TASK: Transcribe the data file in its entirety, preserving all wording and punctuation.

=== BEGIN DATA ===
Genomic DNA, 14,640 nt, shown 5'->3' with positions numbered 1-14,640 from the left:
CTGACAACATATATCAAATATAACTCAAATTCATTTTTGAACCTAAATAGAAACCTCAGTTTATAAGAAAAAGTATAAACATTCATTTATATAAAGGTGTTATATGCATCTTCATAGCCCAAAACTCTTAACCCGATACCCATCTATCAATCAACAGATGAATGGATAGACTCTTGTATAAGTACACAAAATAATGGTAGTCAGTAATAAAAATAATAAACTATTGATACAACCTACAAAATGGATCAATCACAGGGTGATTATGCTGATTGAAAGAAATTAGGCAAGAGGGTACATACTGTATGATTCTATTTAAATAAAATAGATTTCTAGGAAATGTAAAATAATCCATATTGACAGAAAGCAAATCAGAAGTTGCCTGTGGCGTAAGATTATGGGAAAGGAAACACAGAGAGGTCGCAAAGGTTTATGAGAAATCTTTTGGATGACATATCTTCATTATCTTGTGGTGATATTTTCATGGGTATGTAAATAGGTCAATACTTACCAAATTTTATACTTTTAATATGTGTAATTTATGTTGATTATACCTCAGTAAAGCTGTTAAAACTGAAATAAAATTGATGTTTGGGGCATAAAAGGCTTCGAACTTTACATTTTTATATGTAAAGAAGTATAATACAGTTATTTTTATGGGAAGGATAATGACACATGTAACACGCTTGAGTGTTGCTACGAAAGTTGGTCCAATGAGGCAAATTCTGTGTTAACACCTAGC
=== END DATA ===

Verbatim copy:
Genomic DNA, 14,640 nt, shown 5'->3' with positions numbered 1-14,640 from the left:
CTGACAACATATATCAAATATAACTCAAATTCATTTTTGAACCTAAATAGAAACCTCAGTTTATAAGAAAAAGTATAAACATTCATTTATATAAAGGTGTTATATGCATCTTCATAGCCCAAAACTCTTAACCCGATACCCATCTATCAATCAACAGATGAATGGATAGACTCTTGTATAAGTACACAAAATAATGGTAGTCAGTAATAAAAATAATAAACTATTGATACAACCTACAAAATGGATCAATCACAGGGTGATTATGCTGATTGAAAGAAATTAGGCAAGAGGGTACATACTGTATGATTCTATTTAAATAAAATAGATTTCTAGGAAATGTAAAATAATCCATATTGACAGAAAGCAAATCAGAAGTTGCCTGTGGCGTAAGATTATGGGAAAGGAAACACAGAGAGGTCGCAAAGGTTTATGAGAAATCTTTTGGATGACATATCTTCATTATCTTGTGGTGATATTTTCATGGGTATGTAAATAGGTCAATACTTACCAAATTTTATACTTTTAATATGTGTAATTTATGTTGATTATACCTCAGTAAAGCTGTTAAAACTGAAATAAAATTGATGTTTGGGGCATAAAAGGCTTCGAACTTTACATTTTTATATGTAAAGAAGTATAATACAGTTATTTTTATGGGAAGGATAATGACACATGTAACACGCTTGAGTGTTGCTACGAAAGTTGGTCCAATGAGGCAAATTCTGTGTTAACACCTAGC